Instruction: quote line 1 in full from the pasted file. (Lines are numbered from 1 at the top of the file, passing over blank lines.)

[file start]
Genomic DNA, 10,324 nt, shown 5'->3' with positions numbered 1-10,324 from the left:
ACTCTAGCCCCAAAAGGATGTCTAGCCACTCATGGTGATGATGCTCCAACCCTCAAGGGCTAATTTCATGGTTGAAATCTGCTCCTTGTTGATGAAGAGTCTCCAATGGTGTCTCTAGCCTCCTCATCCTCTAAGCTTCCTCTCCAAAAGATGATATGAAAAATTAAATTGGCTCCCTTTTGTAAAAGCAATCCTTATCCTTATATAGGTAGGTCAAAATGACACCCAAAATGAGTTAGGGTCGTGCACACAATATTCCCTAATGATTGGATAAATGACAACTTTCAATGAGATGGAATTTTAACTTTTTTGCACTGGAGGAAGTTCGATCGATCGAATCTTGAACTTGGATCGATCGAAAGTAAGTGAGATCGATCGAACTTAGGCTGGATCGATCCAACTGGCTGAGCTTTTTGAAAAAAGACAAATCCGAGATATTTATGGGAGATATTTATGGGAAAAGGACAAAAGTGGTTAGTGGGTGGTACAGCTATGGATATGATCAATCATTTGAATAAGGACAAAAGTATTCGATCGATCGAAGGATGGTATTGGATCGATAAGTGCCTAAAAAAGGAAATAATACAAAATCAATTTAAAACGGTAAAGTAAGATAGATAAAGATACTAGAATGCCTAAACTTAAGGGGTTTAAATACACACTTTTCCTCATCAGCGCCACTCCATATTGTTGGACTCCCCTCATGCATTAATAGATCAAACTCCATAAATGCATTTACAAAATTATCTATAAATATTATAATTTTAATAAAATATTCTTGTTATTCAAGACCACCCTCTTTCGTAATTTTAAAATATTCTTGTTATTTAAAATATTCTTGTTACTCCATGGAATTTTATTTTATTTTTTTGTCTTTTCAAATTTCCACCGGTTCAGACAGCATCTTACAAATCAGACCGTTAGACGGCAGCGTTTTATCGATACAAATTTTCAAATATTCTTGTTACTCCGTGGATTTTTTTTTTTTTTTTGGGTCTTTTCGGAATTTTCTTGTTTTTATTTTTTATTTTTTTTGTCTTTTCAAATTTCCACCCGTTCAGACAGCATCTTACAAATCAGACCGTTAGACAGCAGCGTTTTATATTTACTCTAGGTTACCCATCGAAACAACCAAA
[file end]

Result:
Genomic DNA, 10,324 nt, shown 5'->3' with positions numbered 1-10,324 from the left: